Jon Stewart did a funny bit on the Stephen Colbert show – the Tonight show – during the Republican convention. He showed a collage of Fox news footage. In one piece, one of the Fox talking heads said that Trump was a “working class billionaire”. Stewart pulled the deadpan face and said, no. The audience laughed.
The joke, however, this campaign is on us. For as the press has infinitely analyzed Trump’s campaign, it has focused very much on the racist working class folk who support Trump. It has focused not at all on the 1 percent class, into which Trump was born, and where he has spent his whole life. It is as if his racial attitudes came to him during that brief period when he was kidnapped and held in a neo-Nazi mobile home.
What is it about that 1 percent? Remember that it is almost 96 percent white – the superclass is the whitest class in the nation. Remember, too, that it is the most ardent Republican voting class in the country. And one can cunclude that… oh, look over there, some fat white construction worker is holding a confederate flag!
The racism of the upper class is never, ever the focus of newspaper article or thumbsucker pieces. So much is it ignored that it is as if it doesn’t exist. If it does exist, then perhaps one should ask questions about that class – but to do that is to impugn, even tacitly, the owners of the media. So … look over there, some fat white woman who works at Walmart is showing a confederate flag!
The focus will always be on the mobile home crowd. The crowd that owns summer homes in the Hamptons and winter homes in Palm Springs, that goes to almost exclusively white clubs and presides over white corporate boards, they get a pass. The leaner-inners, the CEOs, the Quants at the Hedge fund, the numerous, numerous heirs of the 100 great American fortunes as they were listed in the 1940s – our meritocrats, our best and the brightest! – are not even slightly questioned when one of their number goes around talking about Mexican rapists and black thugs. Nobody so far as I have seen goes to seek out the opinions on race and gender at the Mar-a-Lago club. When George Saunders reported on Trump supporters for New Yorker, he confine himself to those in the crowds listening to him. Doubtless it is much harder to interview members of the various Palm Beach clubs.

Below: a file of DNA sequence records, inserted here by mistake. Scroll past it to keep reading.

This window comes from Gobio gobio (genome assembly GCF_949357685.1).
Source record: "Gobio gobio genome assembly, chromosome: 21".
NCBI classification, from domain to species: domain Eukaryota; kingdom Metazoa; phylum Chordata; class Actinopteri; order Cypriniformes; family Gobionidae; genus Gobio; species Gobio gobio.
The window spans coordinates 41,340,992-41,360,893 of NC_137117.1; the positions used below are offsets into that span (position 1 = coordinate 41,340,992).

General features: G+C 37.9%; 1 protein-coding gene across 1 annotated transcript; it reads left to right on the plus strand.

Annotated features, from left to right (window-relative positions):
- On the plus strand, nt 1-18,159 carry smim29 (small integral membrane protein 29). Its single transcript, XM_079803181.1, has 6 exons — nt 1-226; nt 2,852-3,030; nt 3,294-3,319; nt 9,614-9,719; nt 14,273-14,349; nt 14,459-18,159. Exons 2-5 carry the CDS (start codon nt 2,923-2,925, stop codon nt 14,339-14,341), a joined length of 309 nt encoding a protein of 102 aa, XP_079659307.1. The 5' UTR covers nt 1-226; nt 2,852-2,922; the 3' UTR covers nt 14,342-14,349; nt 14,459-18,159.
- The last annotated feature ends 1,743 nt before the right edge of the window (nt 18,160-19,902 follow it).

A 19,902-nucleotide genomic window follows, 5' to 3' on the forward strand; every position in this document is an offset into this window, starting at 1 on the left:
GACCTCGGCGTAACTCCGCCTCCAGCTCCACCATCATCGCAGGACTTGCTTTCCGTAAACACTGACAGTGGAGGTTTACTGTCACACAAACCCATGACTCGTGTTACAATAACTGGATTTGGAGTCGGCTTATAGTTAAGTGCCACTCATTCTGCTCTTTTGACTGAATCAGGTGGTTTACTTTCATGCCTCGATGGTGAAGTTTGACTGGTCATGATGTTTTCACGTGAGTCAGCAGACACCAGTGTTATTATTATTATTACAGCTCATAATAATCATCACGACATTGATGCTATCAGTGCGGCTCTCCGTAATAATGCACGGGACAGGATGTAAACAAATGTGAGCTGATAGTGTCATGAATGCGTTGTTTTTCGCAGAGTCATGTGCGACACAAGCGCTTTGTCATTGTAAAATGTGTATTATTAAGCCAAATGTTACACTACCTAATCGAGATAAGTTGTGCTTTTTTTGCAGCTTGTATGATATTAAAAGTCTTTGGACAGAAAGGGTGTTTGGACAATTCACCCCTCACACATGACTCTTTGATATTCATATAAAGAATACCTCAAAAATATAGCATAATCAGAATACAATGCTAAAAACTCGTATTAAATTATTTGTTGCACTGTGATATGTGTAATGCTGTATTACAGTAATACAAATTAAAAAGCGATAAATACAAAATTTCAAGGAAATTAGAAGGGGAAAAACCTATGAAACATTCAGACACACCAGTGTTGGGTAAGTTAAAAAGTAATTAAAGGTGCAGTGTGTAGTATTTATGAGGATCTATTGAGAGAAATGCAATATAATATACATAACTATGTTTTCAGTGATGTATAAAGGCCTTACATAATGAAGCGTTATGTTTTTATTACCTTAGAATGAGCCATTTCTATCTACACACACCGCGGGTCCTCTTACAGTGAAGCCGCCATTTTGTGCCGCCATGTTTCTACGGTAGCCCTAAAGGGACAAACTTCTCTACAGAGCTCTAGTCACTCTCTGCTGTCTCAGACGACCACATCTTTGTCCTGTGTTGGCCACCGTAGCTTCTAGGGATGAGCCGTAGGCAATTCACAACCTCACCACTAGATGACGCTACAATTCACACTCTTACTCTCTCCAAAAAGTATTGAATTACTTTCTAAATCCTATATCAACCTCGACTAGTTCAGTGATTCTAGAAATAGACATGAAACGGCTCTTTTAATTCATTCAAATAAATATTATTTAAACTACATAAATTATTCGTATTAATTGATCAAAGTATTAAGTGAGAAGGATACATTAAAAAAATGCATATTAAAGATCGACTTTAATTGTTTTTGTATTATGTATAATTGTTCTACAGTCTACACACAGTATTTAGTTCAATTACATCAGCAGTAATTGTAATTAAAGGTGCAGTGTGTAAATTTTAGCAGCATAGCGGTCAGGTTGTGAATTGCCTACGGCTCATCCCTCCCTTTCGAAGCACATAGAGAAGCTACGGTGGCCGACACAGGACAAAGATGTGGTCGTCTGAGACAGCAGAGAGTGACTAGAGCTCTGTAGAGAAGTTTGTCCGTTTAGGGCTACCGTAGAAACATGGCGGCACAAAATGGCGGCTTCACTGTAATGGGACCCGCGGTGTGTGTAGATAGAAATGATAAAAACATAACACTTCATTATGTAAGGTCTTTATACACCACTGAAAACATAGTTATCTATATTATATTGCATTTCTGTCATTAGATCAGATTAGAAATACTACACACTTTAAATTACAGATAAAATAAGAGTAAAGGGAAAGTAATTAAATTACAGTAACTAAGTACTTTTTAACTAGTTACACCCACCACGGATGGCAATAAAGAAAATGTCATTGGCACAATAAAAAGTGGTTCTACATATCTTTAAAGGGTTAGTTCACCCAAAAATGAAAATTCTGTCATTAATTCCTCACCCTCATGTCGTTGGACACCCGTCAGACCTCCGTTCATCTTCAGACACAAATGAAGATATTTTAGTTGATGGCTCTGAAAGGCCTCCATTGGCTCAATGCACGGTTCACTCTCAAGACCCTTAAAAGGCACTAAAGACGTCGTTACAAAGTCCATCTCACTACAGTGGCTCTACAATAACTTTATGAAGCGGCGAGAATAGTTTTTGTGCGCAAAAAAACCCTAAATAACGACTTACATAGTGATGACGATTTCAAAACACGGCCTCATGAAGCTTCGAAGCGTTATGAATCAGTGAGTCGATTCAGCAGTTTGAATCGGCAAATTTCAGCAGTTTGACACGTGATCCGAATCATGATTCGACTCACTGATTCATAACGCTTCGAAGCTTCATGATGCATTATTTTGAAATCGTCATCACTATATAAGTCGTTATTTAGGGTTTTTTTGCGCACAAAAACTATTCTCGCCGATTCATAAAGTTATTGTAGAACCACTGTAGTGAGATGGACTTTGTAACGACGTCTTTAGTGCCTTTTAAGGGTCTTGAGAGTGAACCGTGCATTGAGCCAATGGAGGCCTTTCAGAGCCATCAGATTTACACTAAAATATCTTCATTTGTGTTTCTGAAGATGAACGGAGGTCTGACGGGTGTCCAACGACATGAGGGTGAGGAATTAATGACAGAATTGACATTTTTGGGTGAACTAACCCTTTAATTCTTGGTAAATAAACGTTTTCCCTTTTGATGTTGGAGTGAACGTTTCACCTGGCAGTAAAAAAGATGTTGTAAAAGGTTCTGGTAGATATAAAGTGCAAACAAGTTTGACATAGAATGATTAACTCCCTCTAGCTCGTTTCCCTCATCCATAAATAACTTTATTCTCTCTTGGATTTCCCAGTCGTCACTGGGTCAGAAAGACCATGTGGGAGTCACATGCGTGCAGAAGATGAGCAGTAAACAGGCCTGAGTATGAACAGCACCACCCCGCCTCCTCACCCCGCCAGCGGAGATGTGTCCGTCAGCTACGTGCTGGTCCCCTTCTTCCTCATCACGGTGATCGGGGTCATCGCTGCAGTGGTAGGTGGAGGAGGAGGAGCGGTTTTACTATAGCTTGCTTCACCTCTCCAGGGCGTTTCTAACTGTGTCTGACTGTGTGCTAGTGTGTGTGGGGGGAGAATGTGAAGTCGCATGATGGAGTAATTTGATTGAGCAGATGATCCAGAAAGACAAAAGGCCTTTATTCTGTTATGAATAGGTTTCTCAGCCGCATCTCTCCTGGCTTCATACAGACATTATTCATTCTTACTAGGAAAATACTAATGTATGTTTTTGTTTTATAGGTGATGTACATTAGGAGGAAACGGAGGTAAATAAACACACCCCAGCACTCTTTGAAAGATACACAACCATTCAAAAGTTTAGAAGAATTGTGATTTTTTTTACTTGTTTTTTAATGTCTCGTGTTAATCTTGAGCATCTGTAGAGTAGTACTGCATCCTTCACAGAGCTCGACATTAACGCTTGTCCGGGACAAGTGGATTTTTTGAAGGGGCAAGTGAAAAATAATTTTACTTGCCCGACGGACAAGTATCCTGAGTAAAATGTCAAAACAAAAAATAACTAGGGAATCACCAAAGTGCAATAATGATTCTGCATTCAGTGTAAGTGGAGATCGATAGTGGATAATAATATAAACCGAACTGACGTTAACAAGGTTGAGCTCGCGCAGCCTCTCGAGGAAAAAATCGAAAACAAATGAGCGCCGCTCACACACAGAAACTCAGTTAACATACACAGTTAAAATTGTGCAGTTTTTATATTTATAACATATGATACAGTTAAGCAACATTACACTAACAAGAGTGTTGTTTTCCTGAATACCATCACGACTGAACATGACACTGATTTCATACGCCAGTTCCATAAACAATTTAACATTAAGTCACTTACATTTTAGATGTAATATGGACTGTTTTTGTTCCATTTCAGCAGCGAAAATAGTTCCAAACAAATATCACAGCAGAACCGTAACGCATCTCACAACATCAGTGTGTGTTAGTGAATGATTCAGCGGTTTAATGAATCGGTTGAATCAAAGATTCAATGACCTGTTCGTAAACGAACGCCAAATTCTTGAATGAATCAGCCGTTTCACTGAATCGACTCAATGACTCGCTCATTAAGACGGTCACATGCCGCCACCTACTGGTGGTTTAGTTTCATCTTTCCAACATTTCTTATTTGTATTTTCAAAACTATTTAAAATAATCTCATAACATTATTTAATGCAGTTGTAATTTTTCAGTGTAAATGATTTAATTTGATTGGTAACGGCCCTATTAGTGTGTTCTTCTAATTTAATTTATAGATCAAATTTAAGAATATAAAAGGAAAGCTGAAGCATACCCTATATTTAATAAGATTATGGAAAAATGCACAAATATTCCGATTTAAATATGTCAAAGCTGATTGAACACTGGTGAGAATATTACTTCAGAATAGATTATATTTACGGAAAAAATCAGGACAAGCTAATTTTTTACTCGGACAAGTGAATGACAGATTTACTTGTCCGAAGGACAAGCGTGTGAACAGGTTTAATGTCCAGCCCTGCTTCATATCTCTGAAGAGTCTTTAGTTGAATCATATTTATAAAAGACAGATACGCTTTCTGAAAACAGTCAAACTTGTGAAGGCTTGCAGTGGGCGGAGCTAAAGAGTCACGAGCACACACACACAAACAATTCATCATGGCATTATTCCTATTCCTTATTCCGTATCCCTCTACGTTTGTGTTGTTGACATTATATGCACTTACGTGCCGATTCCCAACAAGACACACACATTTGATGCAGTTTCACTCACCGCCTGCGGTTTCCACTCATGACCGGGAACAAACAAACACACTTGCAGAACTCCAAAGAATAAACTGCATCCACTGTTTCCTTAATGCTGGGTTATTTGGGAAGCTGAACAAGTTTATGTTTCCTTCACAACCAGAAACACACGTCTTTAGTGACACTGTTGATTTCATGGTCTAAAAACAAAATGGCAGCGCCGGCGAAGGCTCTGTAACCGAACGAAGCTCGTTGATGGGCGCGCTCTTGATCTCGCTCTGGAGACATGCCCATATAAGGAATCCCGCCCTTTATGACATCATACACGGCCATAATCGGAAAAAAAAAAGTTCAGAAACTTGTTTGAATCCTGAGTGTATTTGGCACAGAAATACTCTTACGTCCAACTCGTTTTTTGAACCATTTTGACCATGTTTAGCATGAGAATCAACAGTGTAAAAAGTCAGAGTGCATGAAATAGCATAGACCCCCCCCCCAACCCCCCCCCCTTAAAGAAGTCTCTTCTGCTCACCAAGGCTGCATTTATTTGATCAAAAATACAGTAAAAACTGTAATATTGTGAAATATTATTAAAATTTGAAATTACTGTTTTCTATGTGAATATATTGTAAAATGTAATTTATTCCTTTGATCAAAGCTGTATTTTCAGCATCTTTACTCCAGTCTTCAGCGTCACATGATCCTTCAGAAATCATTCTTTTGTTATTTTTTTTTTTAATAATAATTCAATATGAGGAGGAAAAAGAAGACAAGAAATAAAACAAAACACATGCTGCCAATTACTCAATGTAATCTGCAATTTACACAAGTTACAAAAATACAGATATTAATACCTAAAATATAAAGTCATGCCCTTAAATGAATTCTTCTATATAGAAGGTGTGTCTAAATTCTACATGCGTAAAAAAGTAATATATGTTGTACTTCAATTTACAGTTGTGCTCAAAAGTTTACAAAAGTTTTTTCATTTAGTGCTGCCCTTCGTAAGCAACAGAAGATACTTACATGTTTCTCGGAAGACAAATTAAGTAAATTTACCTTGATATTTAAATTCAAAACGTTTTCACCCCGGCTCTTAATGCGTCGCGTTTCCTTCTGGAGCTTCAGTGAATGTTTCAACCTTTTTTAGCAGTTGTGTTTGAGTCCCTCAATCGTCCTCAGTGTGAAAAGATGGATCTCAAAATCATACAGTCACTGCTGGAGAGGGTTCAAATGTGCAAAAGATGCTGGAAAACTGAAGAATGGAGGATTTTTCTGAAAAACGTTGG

When Beyonce says, in Formation, "You just might be a black Bill Gates in the making / 'Cause I slay / I just might be a black Bill Gates in the making", there’s a certain pathos to the phrase. No white singer would say, you might just be the white Bill Gates. Although African Americans make up 12.2 percent of the population, they make up 1.4 percent of the wealthiest 1 percent. This, this is no accident.
So, the next time you hear a funny joke about Trump’s racist followers, remember, the jokes on us. Cause his people rule us.